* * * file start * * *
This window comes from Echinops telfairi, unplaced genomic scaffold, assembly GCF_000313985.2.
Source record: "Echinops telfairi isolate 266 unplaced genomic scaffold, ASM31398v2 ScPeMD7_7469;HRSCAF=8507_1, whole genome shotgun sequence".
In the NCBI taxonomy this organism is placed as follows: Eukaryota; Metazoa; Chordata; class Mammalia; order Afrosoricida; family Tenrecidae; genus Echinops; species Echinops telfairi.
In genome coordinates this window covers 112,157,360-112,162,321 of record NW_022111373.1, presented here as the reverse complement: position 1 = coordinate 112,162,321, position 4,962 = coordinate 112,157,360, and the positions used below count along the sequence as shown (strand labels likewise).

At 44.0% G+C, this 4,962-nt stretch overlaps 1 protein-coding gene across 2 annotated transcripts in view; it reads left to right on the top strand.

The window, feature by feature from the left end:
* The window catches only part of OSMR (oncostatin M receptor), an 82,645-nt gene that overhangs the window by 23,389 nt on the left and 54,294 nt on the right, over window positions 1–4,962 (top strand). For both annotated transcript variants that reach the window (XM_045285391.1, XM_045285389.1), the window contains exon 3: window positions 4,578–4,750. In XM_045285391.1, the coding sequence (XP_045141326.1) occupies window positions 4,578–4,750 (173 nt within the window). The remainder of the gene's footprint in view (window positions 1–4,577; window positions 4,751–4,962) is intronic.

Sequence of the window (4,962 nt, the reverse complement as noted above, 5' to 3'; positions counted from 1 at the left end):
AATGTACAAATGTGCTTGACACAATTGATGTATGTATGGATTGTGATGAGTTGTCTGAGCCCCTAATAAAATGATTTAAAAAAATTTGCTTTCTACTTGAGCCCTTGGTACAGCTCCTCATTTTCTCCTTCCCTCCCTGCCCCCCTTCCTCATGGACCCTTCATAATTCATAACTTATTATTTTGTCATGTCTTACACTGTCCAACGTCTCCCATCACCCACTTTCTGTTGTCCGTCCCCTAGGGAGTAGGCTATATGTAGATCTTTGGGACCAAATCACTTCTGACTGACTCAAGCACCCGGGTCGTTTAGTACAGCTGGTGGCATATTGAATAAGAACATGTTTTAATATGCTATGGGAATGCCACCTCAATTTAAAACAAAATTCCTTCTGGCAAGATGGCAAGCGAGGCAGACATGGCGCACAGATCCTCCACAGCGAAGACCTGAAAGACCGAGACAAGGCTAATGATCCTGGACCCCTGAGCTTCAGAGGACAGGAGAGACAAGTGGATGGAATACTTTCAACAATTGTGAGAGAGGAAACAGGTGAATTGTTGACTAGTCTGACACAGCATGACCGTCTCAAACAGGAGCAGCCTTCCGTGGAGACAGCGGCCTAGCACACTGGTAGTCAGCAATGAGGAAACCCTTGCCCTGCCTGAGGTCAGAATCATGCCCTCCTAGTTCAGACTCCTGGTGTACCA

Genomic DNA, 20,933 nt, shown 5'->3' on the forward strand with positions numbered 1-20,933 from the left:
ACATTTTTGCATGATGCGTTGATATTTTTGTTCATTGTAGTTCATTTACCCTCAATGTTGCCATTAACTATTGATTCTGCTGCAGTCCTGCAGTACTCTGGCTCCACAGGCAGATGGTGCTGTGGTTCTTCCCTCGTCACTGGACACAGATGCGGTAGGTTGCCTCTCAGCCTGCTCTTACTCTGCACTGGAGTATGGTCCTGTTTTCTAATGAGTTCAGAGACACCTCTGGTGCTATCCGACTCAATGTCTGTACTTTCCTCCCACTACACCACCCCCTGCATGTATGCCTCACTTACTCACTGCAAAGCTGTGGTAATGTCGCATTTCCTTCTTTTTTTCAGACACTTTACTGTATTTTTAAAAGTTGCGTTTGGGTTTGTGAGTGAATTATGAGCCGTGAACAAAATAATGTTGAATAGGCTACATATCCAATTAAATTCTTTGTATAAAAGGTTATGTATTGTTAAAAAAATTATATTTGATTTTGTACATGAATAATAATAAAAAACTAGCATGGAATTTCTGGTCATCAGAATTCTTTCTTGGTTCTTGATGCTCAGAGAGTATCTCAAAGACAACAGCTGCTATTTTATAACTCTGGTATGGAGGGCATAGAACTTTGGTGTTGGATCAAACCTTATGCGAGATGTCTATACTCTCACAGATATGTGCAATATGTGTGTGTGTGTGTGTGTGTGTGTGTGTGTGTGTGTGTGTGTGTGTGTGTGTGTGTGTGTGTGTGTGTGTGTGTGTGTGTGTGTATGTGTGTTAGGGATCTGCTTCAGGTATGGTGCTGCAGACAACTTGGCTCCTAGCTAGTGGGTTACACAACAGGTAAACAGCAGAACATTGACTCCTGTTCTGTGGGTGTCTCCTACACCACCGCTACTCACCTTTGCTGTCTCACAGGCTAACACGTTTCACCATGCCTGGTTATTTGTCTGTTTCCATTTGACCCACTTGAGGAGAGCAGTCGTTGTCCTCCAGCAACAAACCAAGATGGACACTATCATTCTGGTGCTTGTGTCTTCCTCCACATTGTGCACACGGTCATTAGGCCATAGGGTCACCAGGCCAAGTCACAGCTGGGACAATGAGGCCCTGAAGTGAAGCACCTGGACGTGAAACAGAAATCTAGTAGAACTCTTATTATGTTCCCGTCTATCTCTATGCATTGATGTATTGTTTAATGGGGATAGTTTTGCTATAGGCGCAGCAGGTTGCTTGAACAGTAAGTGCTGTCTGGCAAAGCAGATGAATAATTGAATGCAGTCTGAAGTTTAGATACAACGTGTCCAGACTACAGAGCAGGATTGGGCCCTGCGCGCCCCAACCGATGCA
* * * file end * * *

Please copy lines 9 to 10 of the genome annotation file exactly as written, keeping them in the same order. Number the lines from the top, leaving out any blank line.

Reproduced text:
AATGTACAAATGTGCTTGACACAATTGATGTATGTATGGATTGTGATGAGTTGTCTGAGCCCCTAATAAAATGATTTAAAAAAATTTGCTTTCTACTTGAGCCCTTGGTACAGCTCCTCATTTTCTCCTTCCCTCCCTGCCCCCCTTCCTCATGGACCCTTCATAATTCATAACTTATTATTTTGTCATGTCTTACACTGTCCAACGTCTCCCATCACCCACTTTCTGTTGTCCGTCCCCTAGGGAGTAGGCTATATGTAGATCTTTGGGACCAAATCACTTCTGACTGACTCAAGCACCCGGGTCGTTTAGTACAGCTGGTGGCATATTGAATAAGAACATGTTTTAATATGCTATGGGAATGCCACCTCAATTTAAAACAAAATTCCTTCTGGCAAGATGGCAAGCGAGGCAGACATGGCGCACAGATCCTCCACAGCGAAGACCTGAAAGACCGAGACAAGGCTAATGATCCTGGACCCCTGAGCTTCAGAGGACAGGAGAGACAAGTGGATGGAATACTTTCAACAATTGTGAGAGAGGAAACAGGTGAATTGTTGACTAGTCTGACACAGCATGACCGTCTCAAACAGGAGCAGCCTTCCGTGGAGACAGCGGCCTAGCACACTGGTAGTCAGCAATGAGGAAACCCTTGCCCTGCCTGAGGTCAGAATCATGCCCTCCTAGTTCAGACTCCTGGTGTACCA

Genomic DNA, 20,933 nt, shown 5'->3' on the forward strand with positions numbered 1-20,933 from the left: